ILO Report: Global Unemployment to Dip Slightly in 2024, Inequalities Persist

Globally, only 45.6 percent of working-age women are employed in 2024, contrasting sharply with 69.2 percent of men.


Devdiscourse News Desk | Geneva | Updated: 30-05-2024 12:21 IST | Created: 30-05-2024 12:21 IST
ILO Report: Global Unemployment to Dip Slightly in 2024, Inequalities Persist
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According to the latest International Labour Organization (ILO) report, global unemployment is projected to experience a modest decline this year, albeit with persistent inequalities prevailing in labour markets, particularly impacting women in low-income countries.

The ILO's World Employment and Social Outlook: May 2024 Update forecasts the global unemployment rate for 2024 to be 4.9 percent, down from 5.0 percent in 2023, revising the previous projection of 5.2 percent. However, the report anticipates a stabilization of the downward trend in 2025, with unemployment remaining at 4.9 percent.

Despite this slight improvement, the report underscores the enduring challenge of limited employment opportunities. The ILO highlights a significant 'jobs gap', estimating that in 2024, there are 402 million individuals without jobs but seeking employment, including 183 million officially classified as unemployed.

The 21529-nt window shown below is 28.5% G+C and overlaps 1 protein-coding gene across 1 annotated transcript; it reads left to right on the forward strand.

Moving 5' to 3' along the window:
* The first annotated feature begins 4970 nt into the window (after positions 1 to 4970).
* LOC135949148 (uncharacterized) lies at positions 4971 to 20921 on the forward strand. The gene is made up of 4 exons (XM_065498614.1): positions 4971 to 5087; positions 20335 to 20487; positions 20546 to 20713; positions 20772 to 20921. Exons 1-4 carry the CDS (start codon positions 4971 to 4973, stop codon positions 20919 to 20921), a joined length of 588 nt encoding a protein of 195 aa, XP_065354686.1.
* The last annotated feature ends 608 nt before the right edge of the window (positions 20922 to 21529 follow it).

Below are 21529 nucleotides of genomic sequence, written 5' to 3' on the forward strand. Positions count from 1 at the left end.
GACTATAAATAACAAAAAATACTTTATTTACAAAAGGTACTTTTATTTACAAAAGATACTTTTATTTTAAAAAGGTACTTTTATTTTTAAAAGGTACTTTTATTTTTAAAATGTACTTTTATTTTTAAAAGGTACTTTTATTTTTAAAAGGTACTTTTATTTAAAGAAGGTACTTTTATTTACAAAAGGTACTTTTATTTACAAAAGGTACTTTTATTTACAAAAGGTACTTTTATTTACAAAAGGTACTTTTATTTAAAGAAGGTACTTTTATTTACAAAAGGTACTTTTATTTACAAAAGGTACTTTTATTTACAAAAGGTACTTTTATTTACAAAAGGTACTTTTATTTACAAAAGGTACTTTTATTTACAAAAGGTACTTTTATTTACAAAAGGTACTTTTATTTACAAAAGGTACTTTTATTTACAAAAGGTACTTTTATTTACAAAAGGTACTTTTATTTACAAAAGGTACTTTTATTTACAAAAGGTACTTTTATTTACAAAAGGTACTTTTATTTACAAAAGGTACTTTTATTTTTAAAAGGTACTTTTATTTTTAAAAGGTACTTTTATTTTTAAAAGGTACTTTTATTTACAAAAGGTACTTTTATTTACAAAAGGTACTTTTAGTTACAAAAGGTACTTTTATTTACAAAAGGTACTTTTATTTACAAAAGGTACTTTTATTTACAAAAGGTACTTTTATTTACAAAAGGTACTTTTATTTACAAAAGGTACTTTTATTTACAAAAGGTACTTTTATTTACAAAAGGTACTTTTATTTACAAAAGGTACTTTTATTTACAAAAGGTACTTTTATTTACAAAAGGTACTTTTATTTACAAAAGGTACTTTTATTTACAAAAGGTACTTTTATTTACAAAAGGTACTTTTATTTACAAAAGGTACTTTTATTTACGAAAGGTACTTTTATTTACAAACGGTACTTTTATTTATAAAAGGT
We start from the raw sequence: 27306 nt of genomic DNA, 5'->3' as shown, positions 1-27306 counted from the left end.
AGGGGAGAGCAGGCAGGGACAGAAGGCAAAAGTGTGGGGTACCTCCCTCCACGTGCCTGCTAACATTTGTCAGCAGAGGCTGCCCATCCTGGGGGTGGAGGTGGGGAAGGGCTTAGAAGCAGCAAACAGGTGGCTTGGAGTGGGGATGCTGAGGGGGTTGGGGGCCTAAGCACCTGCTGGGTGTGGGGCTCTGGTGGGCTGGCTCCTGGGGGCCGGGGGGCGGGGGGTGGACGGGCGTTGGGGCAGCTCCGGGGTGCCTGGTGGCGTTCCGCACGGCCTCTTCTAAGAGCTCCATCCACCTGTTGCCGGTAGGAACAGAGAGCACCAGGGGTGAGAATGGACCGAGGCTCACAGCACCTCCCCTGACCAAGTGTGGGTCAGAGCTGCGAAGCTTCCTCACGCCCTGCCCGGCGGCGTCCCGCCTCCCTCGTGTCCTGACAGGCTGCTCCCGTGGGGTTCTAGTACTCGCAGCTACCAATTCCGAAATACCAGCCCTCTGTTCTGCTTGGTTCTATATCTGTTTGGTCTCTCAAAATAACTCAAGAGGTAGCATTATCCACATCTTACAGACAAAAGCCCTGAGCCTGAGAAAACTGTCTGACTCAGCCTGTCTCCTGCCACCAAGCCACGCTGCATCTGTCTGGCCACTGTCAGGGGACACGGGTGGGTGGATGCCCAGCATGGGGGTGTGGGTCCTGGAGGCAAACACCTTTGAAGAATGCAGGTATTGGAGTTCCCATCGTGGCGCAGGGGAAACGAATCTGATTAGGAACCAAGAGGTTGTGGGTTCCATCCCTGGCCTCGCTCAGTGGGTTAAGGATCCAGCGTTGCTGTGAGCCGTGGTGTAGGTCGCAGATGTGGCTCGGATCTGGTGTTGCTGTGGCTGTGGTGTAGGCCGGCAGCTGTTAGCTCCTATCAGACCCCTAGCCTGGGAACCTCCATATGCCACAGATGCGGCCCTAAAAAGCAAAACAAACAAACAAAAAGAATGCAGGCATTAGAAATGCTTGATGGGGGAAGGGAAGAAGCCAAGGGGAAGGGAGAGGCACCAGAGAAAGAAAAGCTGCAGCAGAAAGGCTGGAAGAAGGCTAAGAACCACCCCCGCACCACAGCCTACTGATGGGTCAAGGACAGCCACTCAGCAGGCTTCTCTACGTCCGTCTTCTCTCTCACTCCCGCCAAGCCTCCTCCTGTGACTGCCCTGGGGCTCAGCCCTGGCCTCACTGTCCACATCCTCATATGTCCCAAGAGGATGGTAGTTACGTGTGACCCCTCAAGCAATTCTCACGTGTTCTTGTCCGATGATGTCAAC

ILO Director-General Gilbert F. Houngbo emphasizes the persistent disparities in the labour market, particularly for women, stating, "Despite our efforts to mitigate global inequalities, disparities persist, especially for women. Achieving a sustainable recovery that benefits all necessitates inclusive policies addressing the needs of all workers. Inclusion and social justice must be central to our policies and institutions to ensure robust and inclusive development."

Detailed insights from the report reveal that women, particularly in low-income nations, bear the brunt of limited opportunities. The jobs gap for women in low-income countries stands at a staggering 22.8 percent, compared to 15.3 percent for men. This gap widens in high-income countries, where it reaches 9.7 percent for women and 7.3 percent for men.

Moreover, the report highlights the significant gender disparity in labour market participation, attributing much of it to family responsibilities. Globally, only 45.6 percent of working-age women are employed in 2024, contrasting sharply with 69.2 percent of men.

Even when employed, women continue to face wage disparities, particularly pronounced in low-income countries. While women in high-income nations earn seventy-three cents for every dollar earned by men, this ratio plummets to just forty-four cents in low-income countries.

Furthermore, progress in poverty reduction and informality, as outlined in the 2030 Agenda for Sustainable Development, has decelerated compared to the previous decade. The report notes a surge in informal employment, rising from approximately 1.7 billion workers in 2005 to 2.0 billion in 2024. Urgent action is required to adopt a comprehensive approach to poverty reduction and inequality to achieve the Sustainable Development Goals, the report concludes.

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